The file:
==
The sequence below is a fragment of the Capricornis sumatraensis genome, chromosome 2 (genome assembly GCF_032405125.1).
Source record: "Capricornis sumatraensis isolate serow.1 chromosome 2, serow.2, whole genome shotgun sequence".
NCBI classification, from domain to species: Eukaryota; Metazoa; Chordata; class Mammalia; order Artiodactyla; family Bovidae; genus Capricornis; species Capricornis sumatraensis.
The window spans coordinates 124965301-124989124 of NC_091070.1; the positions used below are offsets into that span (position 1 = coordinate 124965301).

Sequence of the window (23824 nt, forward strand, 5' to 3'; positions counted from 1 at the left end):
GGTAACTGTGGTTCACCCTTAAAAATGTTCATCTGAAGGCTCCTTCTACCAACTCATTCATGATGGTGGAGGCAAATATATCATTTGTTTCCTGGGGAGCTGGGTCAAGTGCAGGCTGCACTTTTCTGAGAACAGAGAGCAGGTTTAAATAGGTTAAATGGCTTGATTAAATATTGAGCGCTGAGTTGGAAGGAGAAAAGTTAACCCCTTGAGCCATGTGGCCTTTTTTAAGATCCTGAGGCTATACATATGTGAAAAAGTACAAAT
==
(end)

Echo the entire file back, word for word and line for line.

The sequence below is a fragment of the Capricornis sumatraensis genome, chromosome 2 (genome assembly GCF_032405125.1).
Source record: "Capricornis sumatraensis isolate serow.1 chromosome 2, serow.2, whole genome shotgun sequence".
NCBI classification, from domain to species: Eukaryota; Metazoa; Chordata; class Mammalia; order Artiodactyla; family Bovidae; genus Capricornis; species Capricornis sumatraensis.
The window spans coordinates 124965301-124989124 of NC_091070.1; the positions used below are offsets into that span (position 1 = coordinate 124965301).

Sequence of the window (23824 nt, forward strand, 5' to 3'; positions counted from 1 at the left end):
GGTAACTGTGGTTCACCCTTAAAAATGTTCATCTGAAGGCTCCTTCTACCAACTCATTCATGATGGTGGAGGCAAATATATCATTTGTTTCCTGGGGAGCTGGGTCAAGTGCAGGCTGCACTTTTCTGAGAACAGAGAGCAGGTTTAAATAGGTTAAATGGCTTGATTAAATATTGAGCGCTGAGTTGGAAGGAGAAAAGTTAACCCCTTGAGCCATGTGGCCTTTTTTAAGATCCTGAGGCTATACATATGTGAAAAAGTACAAAT